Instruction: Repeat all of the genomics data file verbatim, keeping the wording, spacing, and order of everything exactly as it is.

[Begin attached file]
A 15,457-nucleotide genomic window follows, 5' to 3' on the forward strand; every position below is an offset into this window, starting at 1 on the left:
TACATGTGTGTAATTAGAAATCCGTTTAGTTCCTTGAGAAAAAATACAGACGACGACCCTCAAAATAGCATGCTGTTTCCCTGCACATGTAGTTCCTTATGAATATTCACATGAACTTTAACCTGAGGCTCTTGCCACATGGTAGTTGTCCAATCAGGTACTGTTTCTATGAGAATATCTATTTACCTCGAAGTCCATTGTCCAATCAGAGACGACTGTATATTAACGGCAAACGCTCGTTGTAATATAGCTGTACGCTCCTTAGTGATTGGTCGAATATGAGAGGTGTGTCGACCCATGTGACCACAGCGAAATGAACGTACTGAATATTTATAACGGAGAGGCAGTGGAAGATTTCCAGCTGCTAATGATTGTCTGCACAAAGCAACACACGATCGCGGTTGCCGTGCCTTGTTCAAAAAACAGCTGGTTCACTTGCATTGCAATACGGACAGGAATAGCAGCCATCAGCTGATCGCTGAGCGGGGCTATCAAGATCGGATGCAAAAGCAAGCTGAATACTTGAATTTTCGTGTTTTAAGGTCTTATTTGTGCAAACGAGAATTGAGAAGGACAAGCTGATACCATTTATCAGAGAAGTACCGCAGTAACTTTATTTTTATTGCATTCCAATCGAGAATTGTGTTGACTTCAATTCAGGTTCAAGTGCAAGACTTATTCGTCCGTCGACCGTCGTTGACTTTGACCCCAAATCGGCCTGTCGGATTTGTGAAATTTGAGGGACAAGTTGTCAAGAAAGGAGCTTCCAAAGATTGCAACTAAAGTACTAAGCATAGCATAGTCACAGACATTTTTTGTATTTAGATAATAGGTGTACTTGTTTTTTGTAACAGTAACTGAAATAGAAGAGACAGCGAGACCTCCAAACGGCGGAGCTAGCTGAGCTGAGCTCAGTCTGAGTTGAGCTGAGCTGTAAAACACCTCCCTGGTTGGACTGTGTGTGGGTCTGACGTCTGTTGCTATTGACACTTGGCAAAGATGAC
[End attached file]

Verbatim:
A 15,457-nucleotide genomic window follows, 5' to 3' on the forward strand; every position below is an offset into this window, starting at 1 on the left:
TACATGTGTGTAATTAGAAATCCGTTTAGTTCCTTGAGAAAAAATACAGACGACGACCCTCAAAATAGCATGCTGTTTCCCTGCACATGTAGTTCCTTATGAATATTCACATGAACTTTAACCTGAGGCTCTTGCCACATGGTAGTTGTCCAATCAGGTACTGTTTCTATGAGAATATCTATTTACCTCGAAGTCCATTGTCCAATCAGAGACGACTGTATATTAACGGCAAACGCTCGTTGTAATATAGCTGTACGCTCCTTAGTGATTGGTCGAATATGAGAGGTGTGTCGACCCATGTGACCACAGCGAAATGAACGTACTGAATATTTATAACGGAGAGGCAGTGGAAGATTTCCAGCTGCTAATGATTGTCTGCACAAAGCAACACACGATCGCGGTTGCCGTGCCTTGTTCAAAAAACAGCTGGTTCACTTGCATTGCAATACGGACAGGAATAGCAGCCATCAGCTGATCGCTGAGCGGGGCTATCAAGATCGGATGCAAAAGCAAGCTGAATACTTGAATTTTCGTGTTTTAAGGTCTTATTTGTGCAAACGAGAATTGAGAAGGACAAGCTGATACCATTTATCAGAGAAGTACCGCAGTAACTTTATTTTTATTGCATTCCAATCGAGAATTGTGTTGACTTCAATTCAGGTTCAAGTGCAAGACTTATTCGTCCGTCGACCGTCGTTGACTTTGACCCCAAATCGGCCTGTCGGATTTGTGAAATTTGAGGGACAAGTTGTCAAGAAAGGAGCTTCCAAAGATTGCAACTAAAGTACTAAGCATAGCATAGTCACAGACATTTTTTGTATTTAGATAATAGGTGTACTTGTTTTTTGTAACAGTAACTGAAATAGAAGAGACAGCGAGACCTCCAAACGGCGGAGCTAGCTGAGCTGAGCTCAGTCTGAGTTGAGCTGAGCTGTAAAACACCTCCCTGGTTGGACTGTGTGTGGGTCTGACGTCTGTTGCTATTGACACTTGGCAAAGATGAC